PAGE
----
# One of the conjugates of an algebraic integer must have absolute value $\geq$ 1

Let $0\neq\omega \in \mathcal{O}_K$ be an algebraic integer. Prove that one of its conjugates has absolute value $\geq$ 1.

My Thoughts: We know that the norm and trace of $\omega$ are in $\mathbb{Z}$, surely this is relevant.

Call the conjugates $\omega = \omega_1,\dots,\omega_n$ all roots of $\mu_\omega \in \mathbb{Z}[x]$ its minimal polynomial. I think we then know in $\mathbb{Q}(\omega)$, we have embeddings $\sigma_i : \mathbb{Q}(\omega)\rightarrow \mathbb{C}$ where $\sigma_i(\omega)=\omega_i$ and so Norm($\omega$) = $\omega_1\cdots\omega_n$ and Trace($\omega$) = $\omega_1 + \cdots + \omega_n$. (But is this norm over $K$ or $\mathbb{Q}(\omega)$ I'm a bit confused here too?)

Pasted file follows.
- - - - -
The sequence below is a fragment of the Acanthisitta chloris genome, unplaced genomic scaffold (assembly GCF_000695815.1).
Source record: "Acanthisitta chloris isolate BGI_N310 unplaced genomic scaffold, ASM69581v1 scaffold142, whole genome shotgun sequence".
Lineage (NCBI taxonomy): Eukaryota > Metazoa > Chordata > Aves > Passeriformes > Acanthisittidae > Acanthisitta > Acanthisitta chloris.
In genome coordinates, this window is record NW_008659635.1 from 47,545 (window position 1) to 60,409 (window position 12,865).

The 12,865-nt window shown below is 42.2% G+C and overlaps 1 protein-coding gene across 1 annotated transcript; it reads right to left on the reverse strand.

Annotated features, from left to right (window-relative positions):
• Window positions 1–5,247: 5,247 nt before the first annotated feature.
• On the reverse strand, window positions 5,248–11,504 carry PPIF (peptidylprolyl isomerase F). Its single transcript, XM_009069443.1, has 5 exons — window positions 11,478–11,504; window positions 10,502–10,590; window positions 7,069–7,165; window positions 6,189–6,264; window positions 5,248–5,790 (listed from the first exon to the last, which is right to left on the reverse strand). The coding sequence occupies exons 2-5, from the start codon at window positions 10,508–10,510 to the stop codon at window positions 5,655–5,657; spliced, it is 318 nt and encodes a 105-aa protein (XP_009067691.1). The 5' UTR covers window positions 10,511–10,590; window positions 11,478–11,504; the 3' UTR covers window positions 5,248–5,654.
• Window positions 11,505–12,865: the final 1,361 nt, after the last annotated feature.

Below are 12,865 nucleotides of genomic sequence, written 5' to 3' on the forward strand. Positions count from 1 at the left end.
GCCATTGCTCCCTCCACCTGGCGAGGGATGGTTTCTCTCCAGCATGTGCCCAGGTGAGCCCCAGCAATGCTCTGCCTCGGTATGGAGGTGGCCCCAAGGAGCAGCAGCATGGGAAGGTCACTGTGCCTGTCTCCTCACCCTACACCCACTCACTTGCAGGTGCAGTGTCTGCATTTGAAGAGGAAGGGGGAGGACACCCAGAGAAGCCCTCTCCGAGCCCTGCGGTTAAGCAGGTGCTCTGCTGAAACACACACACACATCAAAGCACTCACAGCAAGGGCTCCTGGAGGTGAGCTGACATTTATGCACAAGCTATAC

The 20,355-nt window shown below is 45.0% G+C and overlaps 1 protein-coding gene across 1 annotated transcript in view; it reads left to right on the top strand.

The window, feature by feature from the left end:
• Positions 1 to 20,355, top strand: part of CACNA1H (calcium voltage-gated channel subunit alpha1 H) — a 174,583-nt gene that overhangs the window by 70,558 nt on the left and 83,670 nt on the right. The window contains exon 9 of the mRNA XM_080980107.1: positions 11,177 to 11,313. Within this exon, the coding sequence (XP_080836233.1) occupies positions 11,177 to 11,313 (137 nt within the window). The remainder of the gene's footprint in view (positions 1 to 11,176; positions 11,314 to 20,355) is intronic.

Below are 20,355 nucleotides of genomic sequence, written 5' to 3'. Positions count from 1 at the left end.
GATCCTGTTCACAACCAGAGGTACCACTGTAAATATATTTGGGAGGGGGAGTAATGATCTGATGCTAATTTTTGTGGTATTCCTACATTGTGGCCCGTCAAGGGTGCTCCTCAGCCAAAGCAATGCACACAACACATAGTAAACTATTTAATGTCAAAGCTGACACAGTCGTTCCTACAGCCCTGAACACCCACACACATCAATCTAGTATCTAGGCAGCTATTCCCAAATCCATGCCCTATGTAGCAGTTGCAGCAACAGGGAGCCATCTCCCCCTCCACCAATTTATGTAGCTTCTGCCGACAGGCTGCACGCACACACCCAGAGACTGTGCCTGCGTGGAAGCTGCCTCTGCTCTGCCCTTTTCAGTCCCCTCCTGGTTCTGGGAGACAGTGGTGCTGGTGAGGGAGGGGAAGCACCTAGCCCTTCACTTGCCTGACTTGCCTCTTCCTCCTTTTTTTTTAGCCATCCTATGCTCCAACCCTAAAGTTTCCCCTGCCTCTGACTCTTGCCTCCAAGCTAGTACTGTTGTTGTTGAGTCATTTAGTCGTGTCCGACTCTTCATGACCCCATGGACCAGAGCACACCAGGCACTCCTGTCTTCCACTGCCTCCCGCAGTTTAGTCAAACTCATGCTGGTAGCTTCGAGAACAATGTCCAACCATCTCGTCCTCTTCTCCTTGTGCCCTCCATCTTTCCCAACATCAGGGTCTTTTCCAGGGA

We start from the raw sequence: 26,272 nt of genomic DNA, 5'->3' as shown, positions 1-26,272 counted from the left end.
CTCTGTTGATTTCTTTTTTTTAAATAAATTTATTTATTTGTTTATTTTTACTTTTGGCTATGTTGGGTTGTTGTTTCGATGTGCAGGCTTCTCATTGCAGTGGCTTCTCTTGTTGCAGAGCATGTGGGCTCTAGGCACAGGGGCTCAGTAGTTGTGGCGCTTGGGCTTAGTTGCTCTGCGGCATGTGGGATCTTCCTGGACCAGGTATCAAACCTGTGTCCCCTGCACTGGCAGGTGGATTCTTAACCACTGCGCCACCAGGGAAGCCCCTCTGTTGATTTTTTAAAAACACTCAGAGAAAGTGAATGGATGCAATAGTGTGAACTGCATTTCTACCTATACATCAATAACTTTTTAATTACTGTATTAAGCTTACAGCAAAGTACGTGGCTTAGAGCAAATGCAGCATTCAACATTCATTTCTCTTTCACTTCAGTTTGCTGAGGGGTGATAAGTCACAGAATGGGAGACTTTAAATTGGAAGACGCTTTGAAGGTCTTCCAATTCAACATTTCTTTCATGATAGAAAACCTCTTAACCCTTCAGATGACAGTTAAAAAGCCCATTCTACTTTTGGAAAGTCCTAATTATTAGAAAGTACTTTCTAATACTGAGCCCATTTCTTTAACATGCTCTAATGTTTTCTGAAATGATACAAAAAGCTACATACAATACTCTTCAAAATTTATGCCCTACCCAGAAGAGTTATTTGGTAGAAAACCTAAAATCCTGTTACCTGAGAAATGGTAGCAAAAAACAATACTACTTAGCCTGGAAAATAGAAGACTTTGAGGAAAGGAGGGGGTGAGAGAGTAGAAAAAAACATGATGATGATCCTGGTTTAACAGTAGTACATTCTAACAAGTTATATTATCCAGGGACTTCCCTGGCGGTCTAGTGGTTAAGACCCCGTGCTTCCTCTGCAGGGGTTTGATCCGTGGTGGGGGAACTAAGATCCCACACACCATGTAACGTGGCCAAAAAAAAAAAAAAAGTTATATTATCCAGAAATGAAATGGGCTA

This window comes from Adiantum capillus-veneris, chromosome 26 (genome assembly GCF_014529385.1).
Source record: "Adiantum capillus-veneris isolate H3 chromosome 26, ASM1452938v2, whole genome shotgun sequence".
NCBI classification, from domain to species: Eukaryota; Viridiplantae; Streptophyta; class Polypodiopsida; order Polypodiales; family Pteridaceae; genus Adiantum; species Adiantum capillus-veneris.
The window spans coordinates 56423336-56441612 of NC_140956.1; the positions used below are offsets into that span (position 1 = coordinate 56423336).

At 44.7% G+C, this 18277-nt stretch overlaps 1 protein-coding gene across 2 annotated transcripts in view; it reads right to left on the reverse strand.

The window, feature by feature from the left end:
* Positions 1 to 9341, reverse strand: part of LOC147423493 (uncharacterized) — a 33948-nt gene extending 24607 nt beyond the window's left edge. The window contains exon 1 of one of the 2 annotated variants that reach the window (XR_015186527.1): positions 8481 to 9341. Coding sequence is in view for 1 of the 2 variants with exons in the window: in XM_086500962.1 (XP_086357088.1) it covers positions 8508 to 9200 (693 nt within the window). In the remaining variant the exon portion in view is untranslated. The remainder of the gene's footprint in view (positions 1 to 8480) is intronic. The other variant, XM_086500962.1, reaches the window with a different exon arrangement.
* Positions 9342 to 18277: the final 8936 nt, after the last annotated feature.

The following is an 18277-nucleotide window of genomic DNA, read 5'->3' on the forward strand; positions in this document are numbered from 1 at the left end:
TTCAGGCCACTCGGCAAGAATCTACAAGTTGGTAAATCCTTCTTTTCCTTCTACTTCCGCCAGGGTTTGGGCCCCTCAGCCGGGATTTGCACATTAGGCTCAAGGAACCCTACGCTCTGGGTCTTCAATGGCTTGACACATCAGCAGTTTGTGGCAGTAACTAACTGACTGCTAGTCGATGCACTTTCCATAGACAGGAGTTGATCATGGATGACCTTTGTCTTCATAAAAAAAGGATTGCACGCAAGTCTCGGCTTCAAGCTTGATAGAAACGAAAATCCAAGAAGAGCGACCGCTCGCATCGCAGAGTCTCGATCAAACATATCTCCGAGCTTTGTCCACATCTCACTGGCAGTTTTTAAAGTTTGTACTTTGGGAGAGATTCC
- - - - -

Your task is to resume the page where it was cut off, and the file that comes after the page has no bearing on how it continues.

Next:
I feel close but couldn't quite pull it all together. Any thoughts appreciated.

This is not true if $\omega=0$. Otherwise it is true. Suppose $\omega$ has degree $n$. Let $\omega_1=\omega,\ldots,\omega_n$ be its conjugates. Then $\omega_1\omega_2\cdots\omega_n$ is the norm of $\omega$, and so a nonzero integer. Not all $|\omega_j|<1$ for then their product has absolute value less than one.